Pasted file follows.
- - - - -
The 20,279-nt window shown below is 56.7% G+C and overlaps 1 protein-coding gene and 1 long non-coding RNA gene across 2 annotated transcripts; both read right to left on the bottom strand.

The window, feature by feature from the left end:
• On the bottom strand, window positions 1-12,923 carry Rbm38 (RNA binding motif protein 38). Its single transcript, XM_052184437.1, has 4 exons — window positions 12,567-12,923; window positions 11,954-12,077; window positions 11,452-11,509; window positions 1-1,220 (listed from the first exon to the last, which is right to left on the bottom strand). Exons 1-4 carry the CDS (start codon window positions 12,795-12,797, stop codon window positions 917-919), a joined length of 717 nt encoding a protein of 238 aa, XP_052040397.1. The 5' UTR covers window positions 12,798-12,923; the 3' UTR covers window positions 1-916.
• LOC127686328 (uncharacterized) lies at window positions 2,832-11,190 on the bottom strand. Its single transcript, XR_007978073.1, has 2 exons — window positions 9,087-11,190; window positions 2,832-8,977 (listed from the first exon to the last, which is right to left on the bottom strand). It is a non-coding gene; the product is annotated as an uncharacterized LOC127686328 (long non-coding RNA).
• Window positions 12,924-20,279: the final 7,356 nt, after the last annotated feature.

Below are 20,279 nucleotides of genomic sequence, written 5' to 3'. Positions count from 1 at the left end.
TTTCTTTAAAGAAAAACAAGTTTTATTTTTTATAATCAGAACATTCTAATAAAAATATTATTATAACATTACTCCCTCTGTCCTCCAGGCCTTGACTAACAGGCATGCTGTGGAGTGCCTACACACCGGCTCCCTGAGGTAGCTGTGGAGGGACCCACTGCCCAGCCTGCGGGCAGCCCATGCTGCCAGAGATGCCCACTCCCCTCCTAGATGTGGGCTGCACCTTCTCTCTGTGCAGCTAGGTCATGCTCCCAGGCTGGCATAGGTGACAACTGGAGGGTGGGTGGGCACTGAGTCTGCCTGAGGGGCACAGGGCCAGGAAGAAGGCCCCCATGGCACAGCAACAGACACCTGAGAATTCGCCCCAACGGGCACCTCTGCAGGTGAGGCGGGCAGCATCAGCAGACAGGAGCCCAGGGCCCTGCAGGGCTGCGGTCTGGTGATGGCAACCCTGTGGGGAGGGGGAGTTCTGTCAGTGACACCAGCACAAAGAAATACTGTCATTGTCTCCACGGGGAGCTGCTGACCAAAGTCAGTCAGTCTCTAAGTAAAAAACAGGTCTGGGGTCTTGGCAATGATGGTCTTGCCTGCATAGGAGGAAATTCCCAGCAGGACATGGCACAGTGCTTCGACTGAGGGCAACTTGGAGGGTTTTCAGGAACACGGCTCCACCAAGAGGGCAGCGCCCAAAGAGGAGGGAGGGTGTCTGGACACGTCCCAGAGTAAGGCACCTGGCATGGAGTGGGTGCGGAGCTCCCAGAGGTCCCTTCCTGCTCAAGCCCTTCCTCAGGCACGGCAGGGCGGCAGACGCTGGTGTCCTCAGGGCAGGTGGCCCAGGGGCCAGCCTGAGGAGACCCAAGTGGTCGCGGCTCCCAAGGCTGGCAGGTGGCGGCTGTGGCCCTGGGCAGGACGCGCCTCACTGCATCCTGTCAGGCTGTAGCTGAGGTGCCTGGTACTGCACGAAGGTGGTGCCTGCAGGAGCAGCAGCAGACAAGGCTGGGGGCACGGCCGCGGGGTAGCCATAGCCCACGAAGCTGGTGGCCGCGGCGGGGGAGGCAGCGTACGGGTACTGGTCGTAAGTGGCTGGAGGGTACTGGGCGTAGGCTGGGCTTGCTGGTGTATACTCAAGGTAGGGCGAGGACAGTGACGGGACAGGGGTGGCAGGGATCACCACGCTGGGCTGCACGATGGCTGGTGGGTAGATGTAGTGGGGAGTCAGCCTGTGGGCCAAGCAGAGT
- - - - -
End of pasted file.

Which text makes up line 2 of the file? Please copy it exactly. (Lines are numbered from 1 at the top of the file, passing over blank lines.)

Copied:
The window, feature by feature from the left end: